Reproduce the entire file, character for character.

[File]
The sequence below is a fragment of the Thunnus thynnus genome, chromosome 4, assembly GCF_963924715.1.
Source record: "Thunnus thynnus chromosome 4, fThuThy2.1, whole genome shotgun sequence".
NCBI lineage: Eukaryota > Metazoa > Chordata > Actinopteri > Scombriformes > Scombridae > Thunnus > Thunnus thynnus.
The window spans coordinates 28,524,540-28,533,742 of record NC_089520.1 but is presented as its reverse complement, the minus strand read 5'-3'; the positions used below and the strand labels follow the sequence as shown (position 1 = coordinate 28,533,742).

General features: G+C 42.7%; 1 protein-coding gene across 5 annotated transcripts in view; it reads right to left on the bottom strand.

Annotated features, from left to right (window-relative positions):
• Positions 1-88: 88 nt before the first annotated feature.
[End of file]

The sequence below is a fragment of the Thunnus thynnus genome, chromosome 4, assembly GCF_963924715.1.
Source record: "Thunnus thynnus chromosome 4, fThuThy2.1, whole genome shotgun sequence".
NCBI lineage: Eukaryota > Metazoa > Chordata > Actinopteri > Scombriformes > Scombridae > Thunnus > Thunnus thynnus.
The window spans coordinates 28,524,540-28,533,742 of record NC_089520.1 but is presented as its reverse complement, the minus strand read 5'-3'; the positions used below and the strand labels follow the sequence as shown (position 1 = coordinate 28,533,742).

General features: G+C 42.7%; 1 protein-coding gene across 5 annotated transcripts in view; it reads right to left on the bottom strand.

Annotated features, from left to right (window-relative positions):
• Positions 1-88: 88 nt before the first annotated feature.